2 indicates that green is the sum of blue and yellow; and a less obvious rule W = R + B + Y indicates that white is the sum of red, blue and yellow, which reminds us of the fact that white light contains all the colors of the spectrum in fact, we see in the above equation that the three secondary colors R + B, R + Y and B + Y are also contained in the sum W. In addition, there are two rules related to the clear pieces. Here we use red as an example color, but the same rules apply to every color, including clear itself: R + C = R indicates that a sum of colors is not changed by adding or removing a clear; and a special rule R + R = C indicates that two pieces of the same color (referred to as a double ) are interchangeable with a clear in gameplay. It follows from the above two rules that if we have a sum containing a double, like R + B + B, then R + B + B = R + C as the two blues are equal to a clear. But R + C = R so we find that R + B + B = R, which indicates that a sum of colors is not changed by adding or removing a double the doubles are effectively cancelled from the sum. It also follows from these rules that if we replace R and B with C in the above equations, C + C = C C + C + C = C etc. We note that all groups of pieces having the same sum are interchangeable in Al-Jabar. For instance, Y + O = Y + R + Y = R + Y + Y = R + C = R, as orange may be replaced by R + Y and then the double Y + Y may be cancelled from the sum. But it is also true that and even B + P = B + R + B = R + C = R, G + W = B + Y + W = B + Y + R + B + Y = R + C + C = R, which uses the same rules, but takes an extra step as both G and W are replaced by primary colors. All of these different combinations have a sum of R, so they are equal to each other, and interchangeable in gameplay: Y + O = B + P = G + W = R. In fact, every color in the game can be represented as the sum of two other colors in many different ways, and all these combinations which add up to the same color are interchangeable. Every color can also be represented in many different ways as the sum of three other colors; for example Y + P + G = Y + R + B + B + Y = R + C + C = R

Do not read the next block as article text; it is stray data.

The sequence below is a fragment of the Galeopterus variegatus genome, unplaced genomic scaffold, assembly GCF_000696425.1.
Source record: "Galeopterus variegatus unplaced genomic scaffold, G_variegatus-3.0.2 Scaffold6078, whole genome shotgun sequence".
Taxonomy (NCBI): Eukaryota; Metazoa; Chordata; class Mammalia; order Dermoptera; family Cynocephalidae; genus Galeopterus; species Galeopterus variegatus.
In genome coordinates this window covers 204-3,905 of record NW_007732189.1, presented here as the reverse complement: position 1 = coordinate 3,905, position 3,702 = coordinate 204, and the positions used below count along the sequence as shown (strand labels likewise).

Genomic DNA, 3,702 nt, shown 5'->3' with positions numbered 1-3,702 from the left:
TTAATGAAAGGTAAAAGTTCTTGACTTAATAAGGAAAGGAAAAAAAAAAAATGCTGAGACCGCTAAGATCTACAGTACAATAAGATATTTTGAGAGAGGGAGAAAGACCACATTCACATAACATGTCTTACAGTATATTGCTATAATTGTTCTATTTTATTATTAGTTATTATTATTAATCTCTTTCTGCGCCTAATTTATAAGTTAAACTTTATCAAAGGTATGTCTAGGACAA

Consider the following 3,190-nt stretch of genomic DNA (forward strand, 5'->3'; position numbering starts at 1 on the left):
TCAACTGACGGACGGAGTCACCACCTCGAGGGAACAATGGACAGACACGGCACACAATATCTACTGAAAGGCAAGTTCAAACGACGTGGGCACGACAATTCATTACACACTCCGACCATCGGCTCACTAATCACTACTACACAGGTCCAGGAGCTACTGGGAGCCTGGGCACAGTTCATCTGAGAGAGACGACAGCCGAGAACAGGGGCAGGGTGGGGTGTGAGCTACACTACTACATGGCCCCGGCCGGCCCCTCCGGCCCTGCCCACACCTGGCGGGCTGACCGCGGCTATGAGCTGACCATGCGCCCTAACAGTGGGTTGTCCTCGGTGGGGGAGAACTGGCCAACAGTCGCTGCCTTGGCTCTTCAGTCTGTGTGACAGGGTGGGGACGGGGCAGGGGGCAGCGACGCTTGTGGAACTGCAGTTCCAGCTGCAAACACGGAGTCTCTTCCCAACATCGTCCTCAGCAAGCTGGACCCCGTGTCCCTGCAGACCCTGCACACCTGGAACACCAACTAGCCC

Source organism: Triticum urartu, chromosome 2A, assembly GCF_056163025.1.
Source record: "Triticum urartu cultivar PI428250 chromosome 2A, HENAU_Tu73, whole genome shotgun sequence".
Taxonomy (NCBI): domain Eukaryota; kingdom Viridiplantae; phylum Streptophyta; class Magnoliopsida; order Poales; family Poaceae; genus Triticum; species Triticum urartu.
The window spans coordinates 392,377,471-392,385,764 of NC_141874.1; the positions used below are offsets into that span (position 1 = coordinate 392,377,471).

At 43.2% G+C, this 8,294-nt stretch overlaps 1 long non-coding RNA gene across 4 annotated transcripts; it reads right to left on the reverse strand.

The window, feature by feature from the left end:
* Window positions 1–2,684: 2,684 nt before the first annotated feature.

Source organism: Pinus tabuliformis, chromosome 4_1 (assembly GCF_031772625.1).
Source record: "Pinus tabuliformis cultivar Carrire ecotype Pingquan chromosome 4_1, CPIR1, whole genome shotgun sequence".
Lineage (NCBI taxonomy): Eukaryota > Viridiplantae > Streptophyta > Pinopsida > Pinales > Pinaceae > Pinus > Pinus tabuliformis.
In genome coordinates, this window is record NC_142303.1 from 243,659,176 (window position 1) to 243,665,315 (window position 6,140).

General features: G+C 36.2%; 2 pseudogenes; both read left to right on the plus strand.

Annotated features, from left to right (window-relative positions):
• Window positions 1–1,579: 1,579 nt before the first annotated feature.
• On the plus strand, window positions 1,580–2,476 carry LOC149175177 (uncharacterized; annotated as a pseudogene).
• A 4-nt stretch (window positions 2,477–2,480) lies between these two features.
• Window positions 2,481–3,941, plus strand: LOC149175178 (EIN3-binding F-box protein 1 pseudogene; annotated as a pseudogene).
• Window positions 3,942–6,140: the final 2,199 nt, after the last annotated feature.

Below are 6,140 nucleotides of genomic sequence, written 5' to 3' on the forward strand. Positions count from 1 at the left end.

3 and O + P + W = R + Y + R + B + R + B + Y = R + C + C + C = R You should know, and prove for yourself, that G + O = P, O + P = G, P + G = O, are interchangeable with all of the above combinations having sum R. An easy technique for working out the sum of a set of colors is this: 1. Cancel the doubles from the set; 2. Replace each secondary color, or white, with the sum of the appropriate primary colors; 3. Cancel the doubles from this larger set of colors; 4. Replace the remaining colors with a single piece, if possible, or repeat these steps until only one piece remains (possibly a clear piece). The color of this piece is the sum of the original set, as each step simplifies the set but does not affect its sum. As you become familiar with these rules and concepts, it is often possible to skip multiple steps in your mind, and you will begin to see many possibilities for different combinations at once. Before playing, you should be familiar with these important combinations, and prove for yourself that they are true by the rules of the game: R + O = Y, Y + O = R, B + P = R, R + P = B, B + G = Y, Y + G = B. These show that a secondary color plus one of the primary colors composing it equals the other primary color composing it. i.e. that the sum of two secondary colors is equal to the other secondary color. You should know, and prove for yourself, that adding any two equal or interchangeable sets equals clear; for example R + B = P, and so R + B + P = C. You should experiment with sums involving white it is the most versatile color in gameplay, as it contains all of the other colors. Play around with the colors. See what happens if you add two or three colors together; see what combinations are equal to C; take a handful of pieces at random and find its sum. Soon you will discover your own combinations, and develop your own tricks. Rules of Play 1. Al-Jabar is played by 2 to 4 people. The object of the game is to finish with the fewest game pieces in one s hand, as detailed below. 2. One player is the dealer. The dealer draws from a bag of 70 game pieces (10 each of the colors white, red, yellow, blue, orange, green, and purple), and places 30 clear pieces in a location accessible to all players. Note: Later in the game, it may happen that the clear pieces run out due to rule 6. In this event, players may remove clear pieces from the center and place them in the general supply, taking care to leave a